On first viewing of 2001 I thought it was terrible. I had seen a lot of Kubrick’s other work and held him to very high regards. I felt the pace was very slows for no real reason and there was a lack of character. Woody Allen had a similar experience that you can see here: https://www.youtube.com/watch?v=_eF5yrftCPE. Images from the film did remain in my memory as well as the score. These elements are what drew me back to re-watching the film; which I found much more enjoyable with each viewing. There is a lot to take in and look at, causing it to be somewhat overwhelming on a first viewing. The pace is so important in what Kubrick was trying to achieve with this picture. It is one of Kubrick’s most poetic pictures, also probably his most visual. The characters still remain very dry but once again this is very important. Most science fictions films of this era and even today display characters with a sense of wonder for the word they live in. However what Kubrick is trying to show is that it is just another day at work for them. This is there life and it is nothing special to them; it is not some fantasy wonderland but another day at the office. This is why the way they act can be viewed as some what mundane. It is meant to leave the audience wondering and questioning what the meaning of the film was, sparking discuss within the audience. Some will love it some will hate it; yet is will get people talking. The film can be read in many different ways and Kubrick is the only one who knew the true answers. Yet what makes this so powerful is that ten different people could see it and come up with ten different interpretations.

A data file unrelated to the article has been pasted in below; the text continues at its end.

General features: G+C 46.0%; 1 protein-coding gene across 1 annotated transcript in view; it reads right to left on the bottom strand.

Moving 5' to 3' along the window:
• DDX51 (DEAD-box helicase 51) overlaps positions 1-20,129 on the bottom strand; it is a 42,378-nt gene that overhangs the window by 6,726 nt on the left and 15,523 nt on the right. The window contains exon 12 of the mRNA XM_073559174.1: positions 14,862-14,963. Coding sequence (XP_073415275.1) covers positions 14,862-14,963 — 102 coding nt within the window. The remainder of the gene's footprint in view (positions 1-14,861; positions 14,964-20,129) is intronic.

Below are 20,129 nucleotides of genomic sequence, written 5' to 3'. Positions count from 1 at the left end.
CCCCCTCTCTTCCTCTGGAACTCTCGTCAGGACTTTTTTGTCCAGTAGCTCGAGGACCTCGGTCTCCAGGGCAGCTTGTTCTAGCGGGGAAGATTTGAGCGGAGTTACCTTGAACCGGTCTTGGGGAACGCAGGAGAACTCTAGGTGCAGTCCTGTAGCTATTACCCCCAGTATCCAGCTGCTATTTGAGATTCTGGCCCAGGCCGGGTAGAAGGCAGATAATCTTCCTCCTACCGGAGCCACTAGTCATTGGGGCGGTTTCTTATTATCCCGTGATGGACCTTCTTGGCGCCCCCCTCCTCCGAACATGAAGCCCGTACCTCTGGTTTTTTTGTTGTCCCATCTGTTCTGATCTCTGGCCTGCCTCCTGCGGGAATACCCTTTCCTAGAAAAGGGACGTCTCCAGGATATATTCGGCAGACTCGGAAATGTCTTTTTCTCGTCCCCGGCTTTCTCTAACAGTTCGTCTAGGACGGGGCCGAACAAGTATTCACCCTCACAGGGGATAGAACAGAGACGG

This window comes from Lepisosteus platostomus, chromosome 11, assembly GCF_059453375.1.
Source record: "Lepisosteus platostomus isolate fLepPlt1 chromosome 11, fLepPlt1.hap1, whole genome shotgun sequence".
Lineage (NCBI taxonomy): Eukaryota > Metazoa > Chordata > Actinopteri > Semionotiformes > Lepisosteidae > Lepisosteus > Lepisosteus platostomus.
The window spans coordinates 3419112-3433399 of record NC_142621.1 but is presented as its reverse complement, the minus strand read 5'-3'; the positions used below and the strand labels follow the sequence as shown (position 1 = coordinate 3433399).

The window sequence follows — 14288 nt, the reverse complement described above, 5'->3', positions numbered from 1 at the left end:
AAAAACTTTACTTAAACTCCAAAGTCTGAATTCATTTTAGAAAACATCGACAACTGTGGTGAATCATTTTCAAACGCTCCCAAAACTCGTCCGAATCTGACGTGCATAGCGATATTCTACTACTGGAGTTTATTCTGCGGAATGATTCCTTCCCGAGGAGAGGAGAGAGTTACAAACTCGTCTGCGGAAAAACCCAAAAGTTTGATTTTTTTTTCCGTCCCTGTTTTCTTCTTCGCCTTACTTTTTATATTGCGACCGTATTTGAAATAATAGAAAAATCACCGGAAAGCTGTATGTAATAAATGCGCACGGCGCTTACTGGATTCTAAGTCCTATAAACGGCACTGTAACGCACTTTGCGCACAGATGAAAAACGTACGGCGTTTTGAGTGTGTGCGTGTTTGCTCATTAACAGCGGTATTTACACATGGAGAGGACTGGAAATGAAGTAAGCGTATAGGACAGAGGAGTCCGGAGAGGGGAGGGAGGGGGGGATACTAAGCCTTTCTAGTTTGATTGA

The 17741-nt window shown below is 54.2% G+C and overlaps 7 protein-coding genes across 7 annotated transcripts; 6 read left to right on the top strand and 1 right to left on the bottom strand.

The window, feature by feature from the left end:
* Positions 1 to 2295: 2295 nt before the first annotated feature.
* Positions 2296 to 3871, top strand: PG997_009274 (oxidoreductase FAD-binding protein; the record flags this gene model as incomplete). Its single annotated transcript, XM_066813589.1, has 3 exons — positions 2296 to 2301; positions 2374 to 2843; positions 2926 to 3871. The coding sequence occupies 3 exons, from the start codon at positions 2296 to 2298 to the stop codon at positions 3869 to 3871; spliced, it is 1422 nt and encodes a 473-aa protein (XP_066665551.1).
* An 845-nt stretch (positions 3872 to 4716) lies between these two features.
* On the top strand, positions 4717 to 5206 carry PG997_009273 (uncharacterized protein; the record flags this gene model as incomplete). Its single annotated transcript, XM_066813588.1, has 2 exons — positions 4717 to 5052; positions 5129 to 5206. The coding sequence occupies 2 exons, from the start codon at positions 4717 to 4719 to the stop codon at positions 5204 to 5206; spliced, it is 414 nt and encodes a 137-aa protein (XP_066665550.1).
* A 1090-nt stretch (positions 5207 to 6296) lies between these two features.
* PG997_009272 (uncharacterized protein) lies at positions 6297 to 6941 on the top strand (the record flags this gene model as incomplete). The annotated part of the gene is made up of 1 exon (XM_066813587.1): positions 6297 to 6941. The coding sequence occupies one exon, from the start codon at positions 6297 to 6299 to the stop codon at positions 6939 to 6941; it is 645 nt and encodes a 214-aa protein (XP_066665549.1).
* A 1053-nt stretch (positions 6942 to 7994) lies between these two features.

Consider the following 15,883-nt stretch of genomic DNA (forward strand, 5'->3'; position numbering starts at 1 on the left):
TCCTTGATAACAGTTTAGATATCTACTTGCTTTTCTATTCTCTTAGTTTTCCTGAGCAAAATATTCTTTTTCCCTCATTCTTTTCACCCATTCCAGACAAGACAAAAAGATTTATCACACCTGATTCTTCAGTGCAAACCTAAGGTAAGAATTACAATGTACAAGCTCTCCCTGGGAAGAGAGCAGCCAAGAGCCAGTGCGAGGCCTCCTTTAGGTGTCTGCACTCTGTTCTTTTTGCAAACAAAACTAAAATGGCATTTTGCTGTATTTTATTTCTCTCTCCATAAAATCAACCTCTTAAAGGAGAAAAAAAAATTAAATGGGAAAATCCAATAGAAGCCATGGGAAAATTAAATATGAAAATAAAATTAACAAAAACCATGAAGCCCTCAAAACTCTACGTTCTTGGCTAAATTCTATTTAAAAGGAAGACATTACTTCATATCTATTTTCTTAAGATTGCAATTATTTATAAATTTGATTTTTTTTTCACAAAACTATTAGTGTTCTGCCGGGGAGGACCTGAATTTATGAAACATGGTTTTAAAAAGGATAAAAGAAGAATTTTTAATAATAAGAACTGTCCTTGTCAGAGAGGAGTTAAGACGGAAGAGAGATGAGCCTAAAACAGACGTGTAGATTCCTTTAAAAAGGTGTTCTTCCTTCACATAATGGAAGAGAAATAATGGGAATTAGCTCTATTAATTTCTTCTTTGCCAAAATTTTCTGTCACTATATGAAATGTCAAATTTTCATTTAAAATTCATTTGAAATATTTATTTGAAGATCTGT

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It is interesting to look at they way perspective changes over time. What we dislike at one point in our lives may change as we get older. Also this highlights the importance of re-watching films, as with most serious cinema you will struggle to fully understand what they have to offer with only a single viewing. This does not go for all films; however better directors will layer their films in a way that they will grow with subsequent viewings. Anyone looking to use the medium of film to its fullest potential should be aiming to do this. This is not trying to discredit film as entertainment. Yet thinking this is all film has to offer is simply not doing the medium justice. Film is still in its early stages and it will be interesting to see how the medium develops for better or for worse.